Institutional Code of Conduct for Educational Loans
Iowa Code Section 261E.2 and Title 34 of the Code of Federal Regulations, Section 601.21, require the development, administration, and enforcement of a code of conduct governing educational loan activities.
Our officers, employees, trustees and agents, including the alumni association, booster club, and other organizations associated with KIRKWOOD COMMUNITY COLLEGE, agree to the provisions of this Code of Conduct and will refrain from:
This institution is committed to providing the information and resources necessary to help every student achieve educational success. To accomplish this goal the financial aid staff will consider each student’s individual needs.
- Refusing to certify or delaying the certification of an education loan based on a borrower’s choice of lender.
- Assigning a first-time borrower to a particular private education loan lender through the student’s financial aid award or another means.
- Packaging a private education loan in a student’s financial aid award, except when the student is ineligible for other financial aid, has exhausted his or her federal student aid eligibility, has not filed a Free Application for Federal Student Aid, or refuses to apply for a federal student loan.
- Accepting impermissible gifts, goods, or services from a lender, lender servicer, or guarantor. The institution may accept default prevention, financial literacy, or student aid-related educational services or materials, or other items of a nominal value.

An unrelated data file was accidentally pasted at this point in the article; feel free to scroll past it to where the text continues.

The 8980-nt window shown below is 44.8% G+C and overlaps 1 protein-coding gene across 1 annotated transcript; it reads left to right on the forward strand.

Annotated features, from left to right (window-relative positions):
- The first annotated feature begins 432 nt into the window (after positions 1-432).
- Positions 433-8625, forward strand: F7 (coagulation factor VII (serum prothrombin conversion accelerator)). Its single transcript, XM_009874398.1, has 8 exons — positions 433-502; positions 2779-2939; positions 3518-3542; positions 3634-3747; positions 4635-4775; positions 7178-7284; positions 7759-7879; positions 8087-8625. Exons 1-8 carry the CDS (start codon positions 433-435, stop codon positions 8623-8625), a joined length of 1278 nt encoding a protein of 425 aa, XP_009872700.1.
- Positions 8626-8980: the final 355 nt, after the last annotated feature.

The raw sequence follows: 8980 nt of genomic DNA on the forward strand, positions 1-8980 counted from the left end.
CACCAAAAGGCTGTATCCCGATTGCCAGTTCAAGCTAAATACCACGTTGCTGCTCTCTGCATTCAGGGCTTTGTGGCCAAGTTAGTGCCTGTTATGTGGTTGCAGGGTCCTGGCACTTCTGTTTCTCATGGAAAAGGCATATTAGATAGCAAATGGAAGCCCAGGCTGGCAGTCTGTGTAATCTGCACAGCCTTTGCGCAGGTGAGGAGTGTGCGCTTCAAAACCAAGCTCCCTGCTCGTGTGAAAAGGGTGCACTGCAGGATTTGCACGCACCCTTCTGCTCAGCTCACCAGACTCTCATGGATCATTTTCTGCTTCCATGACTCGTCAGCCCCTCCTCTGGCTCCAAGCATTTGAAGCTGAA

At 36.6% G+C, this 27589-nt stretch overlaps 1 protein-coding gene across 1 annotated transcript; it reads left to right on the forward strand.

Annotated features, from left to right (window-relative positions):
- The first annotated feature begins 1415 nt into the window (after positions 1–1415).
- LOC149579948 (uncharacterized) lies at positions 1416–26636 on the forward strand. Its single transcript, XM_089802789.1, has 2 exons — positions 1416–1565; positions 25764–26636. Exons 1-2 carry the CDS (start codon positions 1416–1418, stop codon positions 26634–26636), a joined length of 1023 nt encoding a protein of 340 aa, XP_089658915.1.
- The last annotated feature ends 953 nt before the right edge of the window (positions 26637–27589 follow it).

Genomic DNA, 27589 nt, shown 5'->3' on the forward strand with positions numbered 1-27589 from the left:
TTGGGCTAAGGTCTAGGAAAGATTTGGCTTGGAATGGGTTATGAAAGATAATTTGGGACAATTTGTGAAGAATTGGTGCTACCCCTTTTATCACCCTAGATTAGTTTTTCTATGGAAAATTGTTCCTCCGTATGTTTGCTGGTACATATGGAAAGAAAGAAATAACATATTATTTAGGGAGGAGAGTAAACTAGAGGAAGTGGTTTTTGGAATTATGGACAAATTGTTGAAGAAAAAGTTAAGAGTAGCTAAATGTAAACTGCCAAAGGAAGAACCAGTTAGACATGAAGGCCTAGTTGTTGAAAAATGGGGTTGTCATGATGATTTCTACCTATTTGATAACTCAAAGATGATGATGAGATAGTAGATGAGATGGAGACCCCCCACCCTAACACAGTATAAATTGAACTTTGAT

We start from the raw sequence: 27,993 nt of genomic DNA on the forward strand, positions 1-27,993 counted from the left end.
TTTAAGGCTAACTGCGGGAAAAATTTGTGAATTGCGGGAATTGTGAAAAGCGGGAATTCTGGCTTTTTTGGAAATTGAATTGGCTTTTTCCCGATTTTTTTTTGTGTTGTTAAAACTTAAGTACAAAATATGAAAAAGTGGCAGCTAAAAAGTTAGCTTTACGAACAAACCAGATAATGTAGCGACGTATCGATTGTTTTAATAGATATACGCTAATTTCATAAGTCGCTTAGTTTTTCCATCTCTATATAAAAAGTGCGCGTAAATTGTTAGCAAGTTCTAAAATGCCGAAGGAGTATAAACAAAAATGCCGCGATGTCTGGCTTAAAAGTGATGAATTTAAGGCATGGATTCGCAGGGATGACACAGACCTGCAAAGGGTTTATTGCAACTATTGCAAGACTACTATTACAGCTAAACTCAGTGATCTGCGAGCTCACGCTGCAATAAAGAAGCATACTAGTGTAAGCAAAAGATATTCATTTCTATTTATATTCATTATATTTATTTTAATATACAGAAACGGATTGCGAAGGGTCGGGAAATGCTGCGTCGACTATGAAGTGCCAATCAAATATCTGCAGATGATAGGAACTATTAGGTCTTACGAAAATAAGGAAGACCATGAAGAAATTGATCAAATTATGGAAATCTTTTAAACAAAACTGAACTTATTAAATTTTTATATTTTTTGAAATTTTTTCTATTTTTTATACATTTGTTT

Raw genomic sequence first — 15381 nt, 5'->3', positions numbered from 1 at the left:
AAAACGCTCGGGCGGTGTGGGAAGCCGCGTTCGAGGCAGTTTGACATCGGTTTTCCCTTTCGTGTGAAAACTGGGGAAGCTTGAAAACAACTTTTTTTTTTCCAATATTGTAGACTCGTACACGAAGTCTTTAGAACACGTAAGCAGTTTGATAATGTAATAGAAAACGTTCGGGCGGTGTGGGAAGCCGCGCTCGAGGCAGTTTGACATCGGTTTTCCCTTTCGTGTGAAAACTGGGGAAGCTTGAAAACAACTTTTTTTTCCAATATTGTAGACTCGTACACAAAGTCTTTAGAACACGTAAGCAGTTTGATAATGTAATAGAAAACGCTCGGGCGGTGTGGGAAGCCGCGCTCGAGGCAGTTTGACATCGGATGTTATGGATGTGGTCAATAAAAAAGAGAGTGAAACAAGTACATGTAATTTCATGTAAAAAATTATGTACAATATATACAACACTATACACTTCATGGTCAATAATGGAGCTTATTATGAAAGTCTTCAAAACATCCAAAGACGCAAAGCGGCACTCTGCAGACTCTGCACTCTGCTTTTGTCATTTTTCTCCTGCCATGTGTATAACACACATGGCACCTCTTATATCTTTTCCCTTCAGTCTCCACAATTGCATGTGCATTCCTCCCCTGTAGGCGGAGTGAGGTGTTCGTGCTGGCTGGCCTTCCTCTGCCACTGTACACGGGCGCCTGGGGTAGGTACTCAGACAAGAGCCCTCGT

- Accepting philanthropic contributions from a lender, lender servicer, or guarantor that are related to the educational loans provided by the entity that is making the contribution.
- Serving on or otherwise participating as a member of an advisory council for a lender, lender affiliate, or lender servicer.
- Accepting from a lender or its affiliate any fee, payment, or other financial benefit as compensation for any type of consulting arrangement or other contract to provide education loan-related services to or on behalf of the lender.
- Accepting fees or other benefits in exchange for endorsing a lender or the lender’s loan products.
- Requesting or accepting an offer of funds for private education loans from a lender, in exchange for our promise to provide the lender with placement on a preferred lender list, or a certain number of volume of private education loans.
A comprehensive Code of Conduct detailing permissible and impermissible activities has been provided to all of our officers, employees, and agents affiliated with this college.